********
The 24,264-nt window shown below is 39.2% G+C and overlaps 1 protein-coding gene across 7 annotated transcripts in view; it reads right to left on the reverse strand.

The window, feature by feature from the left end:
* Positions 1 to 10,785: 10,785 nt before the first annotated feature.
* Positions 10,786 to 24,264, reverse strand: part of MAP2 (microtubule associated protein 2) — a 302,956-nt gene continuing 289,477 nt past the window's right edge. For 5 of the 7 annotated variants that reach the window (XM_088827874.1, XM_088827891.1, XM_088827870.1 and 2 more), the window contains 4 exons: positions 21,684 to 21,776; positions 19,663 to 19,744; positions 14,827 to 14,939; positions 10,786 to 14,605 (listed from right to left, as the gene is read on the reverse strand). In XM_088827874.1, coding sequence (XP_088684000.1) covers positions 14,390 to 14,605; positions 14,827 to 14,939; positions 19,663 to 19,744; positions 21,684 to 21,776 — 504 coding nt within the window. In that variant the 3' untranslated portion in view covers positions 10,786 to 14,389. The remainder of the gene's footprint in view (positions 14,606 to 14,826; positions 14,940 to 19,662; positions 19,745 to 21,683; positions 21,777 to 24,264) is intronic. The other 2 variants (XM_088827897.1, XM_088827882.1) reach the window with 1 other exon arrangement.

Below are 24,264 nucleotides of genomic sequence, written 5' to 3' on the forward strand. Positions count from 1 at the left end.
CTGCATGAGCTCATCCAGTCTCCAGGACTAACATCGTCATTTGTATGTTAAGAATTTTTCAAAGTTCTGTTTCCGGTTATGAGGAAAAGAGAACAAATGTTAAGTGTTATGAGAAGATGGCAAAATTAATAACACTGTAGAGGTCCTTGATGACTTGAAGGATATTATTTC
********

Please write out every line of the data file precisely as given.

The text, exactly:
The 24,264-nt window shown below is 39.2% G+C and overlaps 1 protein-coding gene across 7 annotated transcripts in view; it reads right to left on the reverse strand.

The window, feature by feature from the left end:
* Positions 1 to 10,785: 10,785 nt before the first annotated feature.
* Positions 10,786 to 24,264, reverse strand: part of MAP2 (microtubule associated protein 2) — a 302,956-nt gene continuing 289,477 nt past the window's right edge. For 5 of the 7 annotated variants that reach the window (XM_088827874.1, XM_088827891.1, XM_088827870.1 and 2 more), the window contains 4 exons: positions 21,684 to 21,776; positions 19,663 to 19,744; positions 14,827 to 14,939; positions 10,786 to 14,605 (listed from right to left, as the gene is read on the reverse strand). In XM_088827874.1, coding sequence (XP_088684000.1) covers positions 14,390 to 14,605; positions 14,827 to 14,939; positions 19,663 to 19,744; positions 21,684 to 21,776 — 504 coding nt within the window. In that variant the 3' untranslated portion in view covers positions 10,786 to 14,389. The remainder of the gene's footprint in view (positions 14,606 to 14,826; positions 14,940 to 19,662; positions 19,745 to 21,683; positions 21,777 to 24,264) is intronic. The other 2 variants (XM_088827897.1, XM_088827882.1) reach the window with 1 other exon arrangement.

Below are 24,264 nucleotides of genomic sequence, written 5' to 3' on the forward strand. Positions count from 1 at the left end.
CTGCATGAGCTCATCCAGTCTCCAGGACTAACATCGTCATTTGTATGTTAAGAATTTTTCAAAGTTCTGTTTCCGGTTATGAGGAAAAGAGAACAAATGTTAAGTGTTATGAGAAGATGGCAAAATTAATAACACTGTAGAGGTCCTTGATGACTTGAAGGATATTATTTC